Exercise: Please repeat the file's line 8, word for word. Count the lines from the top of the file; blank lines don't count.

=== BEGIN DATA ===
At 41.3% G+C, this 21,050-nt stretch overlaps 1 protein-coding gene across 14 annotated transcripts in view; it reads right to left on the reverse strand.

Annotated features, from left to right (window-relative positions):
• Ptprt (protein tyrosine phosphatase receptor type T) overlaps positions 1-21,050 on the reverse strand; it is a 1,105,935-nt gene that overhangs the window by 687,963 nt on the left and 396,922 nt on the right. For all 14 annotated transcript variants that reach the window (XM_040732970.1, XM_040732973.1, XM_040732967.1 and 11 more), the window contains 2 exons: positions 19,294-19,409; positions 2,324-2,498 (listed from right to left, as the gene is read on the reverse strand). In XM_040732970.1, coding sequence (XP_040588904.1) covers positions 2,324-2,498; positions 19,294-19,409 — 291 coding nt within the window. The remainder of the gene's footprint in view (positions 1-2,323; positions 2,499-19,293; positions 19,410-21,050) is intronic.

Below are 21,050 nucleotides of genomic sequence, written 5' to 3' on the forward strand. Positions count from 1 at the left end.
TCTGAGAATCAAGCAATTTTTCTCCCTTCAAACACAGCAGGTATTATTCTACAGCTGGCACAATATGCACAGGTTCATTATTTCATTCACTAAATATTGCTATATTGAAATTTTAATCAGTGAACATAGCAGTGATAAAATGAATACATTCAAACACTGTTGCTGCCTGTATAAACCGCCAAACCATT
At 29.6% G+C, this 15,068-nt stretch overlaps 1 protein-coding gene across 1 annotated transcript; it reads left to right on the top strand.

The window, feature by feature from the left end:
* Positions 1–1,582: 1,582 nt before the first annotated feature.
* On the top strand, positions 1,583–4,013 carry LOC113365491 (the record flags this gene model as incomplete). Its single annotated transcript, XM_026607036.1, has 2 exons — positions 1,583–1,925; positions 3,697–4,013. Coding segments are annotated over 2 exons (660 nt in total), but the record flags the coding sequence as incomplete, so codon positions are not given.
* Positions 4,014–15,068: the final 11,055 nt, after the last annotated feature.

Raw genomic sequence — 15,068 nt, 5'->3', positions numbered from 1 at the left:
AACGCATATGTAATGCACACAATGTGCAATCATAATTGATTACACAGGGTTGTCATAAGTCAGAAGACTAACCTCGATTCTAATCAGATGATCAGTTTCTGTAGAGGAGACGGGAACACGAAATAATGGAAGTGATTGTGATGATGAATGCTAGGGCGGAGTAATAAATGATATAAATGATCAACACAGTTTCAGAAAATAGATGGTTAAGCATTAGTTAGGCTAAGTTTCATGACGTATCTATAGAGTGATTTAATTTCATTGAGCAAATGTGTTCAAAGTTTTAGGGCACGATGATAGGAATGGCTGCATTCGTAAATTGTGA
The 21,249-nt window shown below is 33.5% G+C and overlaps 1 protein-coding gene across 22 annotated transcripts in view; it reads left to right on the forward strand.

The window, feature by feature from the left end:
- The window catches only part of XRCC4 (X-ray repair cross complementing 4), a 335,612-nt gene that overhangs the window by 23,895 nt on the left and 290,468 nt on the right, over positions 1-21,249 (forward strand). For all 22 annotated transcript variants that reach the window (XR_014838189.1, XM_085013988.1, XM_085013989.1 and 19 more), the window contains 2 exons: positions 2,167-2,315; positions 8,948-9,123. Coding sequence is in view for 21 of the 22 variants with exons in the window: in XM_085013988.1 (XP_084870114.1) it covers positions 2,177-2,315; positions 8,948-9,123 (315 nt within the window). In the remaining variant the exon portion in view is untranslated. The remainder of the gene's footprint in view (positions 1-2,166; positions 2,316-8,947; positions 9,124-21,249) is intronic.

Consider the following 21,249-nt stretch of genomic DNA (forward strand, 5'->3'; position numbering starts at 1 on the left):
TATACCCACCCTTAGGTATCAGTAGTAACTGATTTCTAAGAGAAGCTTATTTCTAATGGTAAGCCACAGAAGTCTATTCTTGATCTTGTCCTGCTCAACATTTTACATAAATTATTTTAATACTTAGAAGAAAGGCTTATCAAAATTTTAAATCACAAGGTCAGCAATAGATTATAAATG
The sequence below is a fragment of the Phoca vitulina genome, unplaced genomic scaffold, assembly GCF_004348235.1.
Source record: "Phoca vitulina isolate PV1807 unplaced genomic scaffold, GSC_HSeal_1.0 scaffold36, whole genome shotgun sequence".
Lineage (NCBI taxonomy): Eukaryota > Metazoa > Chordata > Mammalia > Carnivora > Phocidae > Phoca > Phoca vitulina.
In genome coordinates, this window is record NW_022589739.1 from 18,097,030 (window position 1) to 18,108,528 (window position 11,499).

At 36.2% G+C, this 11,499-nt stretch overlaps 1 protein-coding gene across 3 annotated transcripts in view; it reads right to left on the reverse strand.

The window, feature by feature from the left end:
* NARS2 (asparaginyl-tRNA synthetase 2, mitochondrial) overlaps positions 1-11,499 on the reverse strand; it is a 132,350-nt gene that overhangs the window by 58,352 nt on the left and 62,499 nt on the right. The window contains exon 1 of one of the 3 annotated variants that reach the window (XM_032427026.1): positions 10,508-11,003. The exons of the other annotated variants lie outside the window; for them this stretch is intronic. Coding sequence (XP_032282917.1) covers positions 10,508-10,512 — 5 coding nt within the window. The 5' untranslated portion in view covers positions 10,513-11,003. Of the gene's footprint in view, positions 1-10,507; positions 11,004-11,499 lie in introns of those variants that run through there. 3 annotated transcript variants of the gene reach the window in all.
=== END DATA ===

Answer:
* Positions 1–1,582: 1,582 nt before the first annotated feature.